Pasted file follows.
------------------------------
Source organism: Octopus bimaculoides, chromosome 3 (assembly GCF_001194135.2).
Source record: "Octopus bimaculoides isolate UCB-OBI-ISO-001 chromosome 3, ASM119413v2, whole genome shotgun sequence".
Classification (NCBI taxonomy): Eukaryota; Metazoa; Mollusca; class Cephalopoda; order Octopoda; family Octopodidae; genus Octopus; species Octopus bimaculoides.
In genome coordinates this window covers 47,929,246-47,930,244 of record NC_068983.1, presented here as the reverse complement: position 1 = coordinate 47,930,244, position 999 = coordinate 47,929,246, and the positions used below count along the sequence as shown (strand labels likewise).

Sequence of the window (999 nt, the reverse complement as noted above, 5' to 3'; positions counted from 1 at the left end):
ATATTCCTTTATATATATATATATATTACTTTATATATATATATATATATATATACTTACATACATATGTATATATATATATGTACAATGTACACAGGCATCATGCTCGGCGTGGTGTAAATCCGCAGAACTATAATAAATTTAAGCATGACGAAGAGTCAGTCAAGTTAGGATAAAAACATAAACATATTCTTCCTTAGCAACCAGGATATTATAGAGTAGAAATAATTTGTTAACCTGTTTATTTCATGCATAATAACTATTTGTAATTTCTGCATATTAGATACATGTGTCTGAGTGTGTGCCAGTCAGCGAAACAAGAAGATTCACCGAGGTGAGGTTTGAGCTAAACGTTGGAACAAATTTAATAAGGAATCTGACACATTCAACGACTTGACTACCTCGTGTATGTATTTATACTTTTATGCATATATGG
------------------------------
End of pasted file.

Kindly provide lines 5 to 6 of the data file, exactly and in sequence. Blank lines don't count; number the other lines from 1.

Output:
Sequence of the window (999 nt, the reverse complement as noted above, 5' to 3'; positions counted from 1 at the left end):
ATATTCCTTTATATATATATATATATTACTTTATATATATATATATATATATATACTTACATACATATGTATATATATATATGTACAATGTACACAGGCATCATGCTCGGCGTGGTGTAAATCCGCAGAACTATAATAAATTTAAGCATGACGAAGAGTCAGTCAAGTTAGGATAAAAACATAAACATATTCTTCCTTAGCAACCAGGATATTATAGAGTAGAAATAATTTGTTAACCTGTTTATTTCATGCATAATAACTATTTGTAATTTCTGCATATTAGATACATGTGTCTGAGTGTGTGCCAGTCAGCGAAACAAGAAGATTCACCGAGGTGAGGTTTGAGCTAAACGTTGGAACAAATTTAATAAGGAATCTGACACATTCAACGACTTGACTACCTCGTGTATGTATTTATACTTTTATGCATATATGG